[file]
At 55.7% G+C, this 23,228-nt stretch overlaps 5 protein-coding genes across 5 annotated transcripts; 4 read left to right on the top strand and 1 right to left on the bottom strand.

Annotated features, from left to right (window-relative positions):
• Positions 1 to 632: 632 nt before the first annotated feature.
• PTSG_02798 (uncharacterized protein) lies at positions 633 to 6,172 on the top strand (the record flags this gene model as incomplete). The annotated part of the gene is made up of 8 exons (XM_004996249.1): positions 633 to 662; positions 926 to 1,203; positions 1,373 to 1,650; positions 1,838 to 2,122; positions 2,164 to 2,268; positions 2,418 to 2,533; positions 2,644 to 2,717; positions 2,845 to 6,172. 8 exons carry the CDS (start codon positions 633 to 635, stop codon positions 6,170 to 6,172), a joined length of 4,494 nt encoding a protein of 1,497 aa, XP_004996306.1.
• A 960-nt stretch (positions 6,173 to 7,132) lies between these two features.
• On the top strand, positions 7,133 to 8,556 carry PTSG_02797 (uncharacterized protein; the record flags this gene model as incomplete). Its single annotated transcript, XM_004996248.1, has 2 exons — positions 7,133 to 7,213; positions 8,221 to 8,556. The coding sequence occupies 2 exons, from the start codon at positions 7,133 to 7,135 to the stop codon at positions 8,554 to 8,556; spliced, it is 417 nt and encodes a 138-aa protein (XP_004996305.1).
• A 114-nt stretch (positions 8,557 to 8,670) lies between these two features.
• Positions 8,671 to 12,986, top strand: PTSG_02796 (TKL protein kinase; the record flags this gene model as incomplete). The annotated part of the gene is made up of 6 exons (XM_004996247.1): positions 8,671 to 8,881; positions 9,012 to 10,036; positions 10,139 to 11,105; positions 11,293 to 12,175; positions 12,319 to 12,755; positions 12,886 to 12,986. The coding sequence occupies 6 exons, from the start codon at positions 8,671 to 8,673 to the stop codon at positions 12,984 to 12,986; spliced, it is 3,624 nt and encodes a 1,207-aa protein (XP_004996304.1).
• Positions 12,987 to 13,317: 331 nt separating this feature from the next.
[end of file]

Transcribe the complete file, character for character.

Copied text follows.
At 55.7% G+C, this 23,228-nt stretch overlaps 5 protein-coding genes across 5 annotated transcripts; 4 read left to right on the top strand and 1 right to left on the bottom strand.

Annotated features, from left to right (window-relative positions):
• Positions 1 to 632: 632 nt before the first annotated feature.
• PTSG_02798 (uncharacterized protein) lies at positions 633 to 6,172 on the top strand (the record flags this gene model as incomplete). The annotated part of the gene is made up of 8 exons (XM_004996249.1): positions 633 to 662; positions 926 to 1,203; positions 1,373 to 1,650; positions 1,838 to 2,122; positions 2,164 to 2,268; positions 2,418 to 2,533; positions 2,644 to 2,717; positions 2,845 to 6,172. 8 exons carry the CDS (start codon positions 633 to 635, stop codon positions 6,170 to 6,172), a joined length of 4,494 nt encoding a protein of 1,497 aa, XP_004996306.1.
• A 960-nt stretch (positions 6,173 to 7,132) lies between these two features.
• On the top strand, positions 7,133 to 8,556 carry PTSG_02797 (uncharacterized protein; the record flags this gene model as incomplete). Its single annotated transcript, XM_004996248.1, has 2 exons — positions 7,133 to 7,213; positions 8,221 to 8,556. The coding sequence occupies 2 exons, from the start codon at positions 7,133 to 7,135 to the stop codon at positions 8,554 to 8,556; spliced, it is 417 nt and encodes a 138-aa protein (XP_004996305.1).
• A 114-nt stretch (positions 8,557 to 8,670) lies between these two features.
• Positions 8,671 to 12,986, top strand: PTSG_02796 (TKL protein kinase; the record flags this gene model as incomplete). The annotated part of the gene is made up of 6 exons (XM_004996247.1): positions 8,671 to 8,881; positions 9,012 to 10,036; positions 10,139 to 11,105; positions 11,293 to 12,175; positions 12,319 to 12,755; positions 12,886 to 12,986. The coding sequence occupies 6 exons, from the start codon at positions 8,671 to 8,673 to the stop codon at positions 12,984 to 12,986; spliced, it is 3,624 nt and encodes a 1,207-aa protein (XP_004996304.1).
• Positions 12,987 to 13,317: 331 nt separating this feature from the next.